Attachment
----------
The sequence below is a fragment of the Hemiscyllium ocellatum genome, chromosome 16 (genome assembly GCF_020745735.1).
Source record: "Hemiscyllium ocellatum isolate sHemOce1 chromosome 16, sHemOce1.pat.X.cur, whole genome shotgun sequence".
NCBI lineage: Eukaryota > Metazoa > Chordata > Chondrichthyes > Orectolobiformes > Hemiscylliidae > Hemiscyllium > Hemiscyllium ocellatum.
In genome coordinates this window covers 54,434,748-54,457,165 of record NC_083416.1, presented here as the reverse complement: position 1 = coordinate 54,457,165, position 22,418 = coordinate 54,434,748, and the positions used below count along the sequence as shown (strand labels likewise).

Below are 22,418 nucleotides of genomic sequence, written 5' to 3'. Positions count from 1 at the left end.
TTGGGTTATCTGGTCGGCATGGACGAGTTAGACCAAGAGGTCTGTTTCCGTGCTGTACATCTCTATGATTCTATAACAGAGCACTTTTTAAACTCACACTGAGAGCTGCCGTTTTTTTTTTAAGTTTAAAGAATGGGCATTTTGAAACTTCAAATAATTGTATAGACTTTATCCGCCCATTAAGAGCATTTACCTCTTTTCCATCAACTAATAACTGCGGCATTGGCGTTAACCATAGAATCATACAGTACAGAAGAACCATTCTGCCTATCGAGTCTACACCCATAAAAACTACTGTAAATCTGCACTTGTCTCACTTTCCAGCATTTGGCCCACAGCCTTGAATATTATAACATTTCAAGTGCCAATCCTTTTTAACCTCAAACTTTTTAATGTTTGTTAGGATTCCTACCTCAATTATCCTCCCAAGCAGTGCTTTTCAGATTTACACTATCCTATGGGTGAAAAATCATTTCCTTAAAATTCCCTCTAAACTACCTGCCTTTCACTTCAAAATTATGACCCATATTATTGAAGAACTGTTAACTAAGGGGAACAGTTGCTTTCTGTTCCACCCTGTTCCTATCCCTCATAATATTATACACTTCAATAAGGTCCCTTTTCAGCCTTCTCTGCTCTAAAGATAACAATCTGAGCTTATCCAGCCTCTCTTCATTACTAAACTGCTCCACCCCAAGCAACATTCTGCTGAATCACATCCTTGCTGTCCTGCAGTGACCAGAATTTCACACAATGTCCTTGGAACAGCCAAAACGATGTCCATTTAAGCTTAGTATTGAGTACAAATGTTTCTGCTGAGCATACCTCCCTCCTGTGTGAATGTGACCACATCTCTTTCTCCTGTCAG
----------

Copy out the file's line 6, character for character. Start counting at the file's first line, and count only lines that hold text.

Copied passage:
TTGGGTTATCTGGTCGGCATGGACGAGTTAGACCAAGAGGTCTGTTTCCGTGCTGTACATCTCTATGATTCTATAACAGAGCACTTTTTAAACTCACACTGAGAGCTGCCGTTTTTTTTTTAAGTTTAAAGAATGGGCATTTTGAAACTTCAAATAATTGTATAGACTTTATCCGCCCATTAAGAGCATTTACCTCTTTTCCATCAACTAATAACTGCGGCATTGGCGTTAACCATAGAATCATACAGTACAGAAGAACCATTCTGCCTATCGAGTCTACACCCATAAAAACTACTGTAAATCTGCACTTGTCTCACTTTCCAGCATTTGGCCCACAGCCTTGAATATTATAACATTTCAAGTGCCAATCCTTTTTAACCTCAAACTTTTTAATGTTTGTTAGGATTCCTACCTCAATTATCCTCCCAAGCAGTGCTTTTCAGATTTACACTATCCTATGGGTGAAAAATCATTTCCTTAAAATTCCCTCTAAACTACCTGCCTTTCACTTCAAAATTATGACCCATATTATTGAAGAACTGTTAACTAAGGGGAACAGTTGCTTTCTGTTCCACCCTGTTCCTATCCCTCATAATATTATACACTTCAATAAGGTCCCTTTTCAGCCTTCTCTGCTCTAAAGATAACAATCTGAGCTTATCCAGCCTCTCTTCATTACTAAACTGCTCCACCCCAAGCAACATTCTGCTGAATCACATCCTTGCTGTCCTGCAGTGACCAGAATTTCACACAATGTCCTTGGAACAGCCAAAACGATGTCCATTTAAGCTTAGTATTGAGTACAAATGTTTCTGCTGAGCATACCTCCCTCCTGTGTGAATGTGACCACATCTCTTTCTCCTGTCAG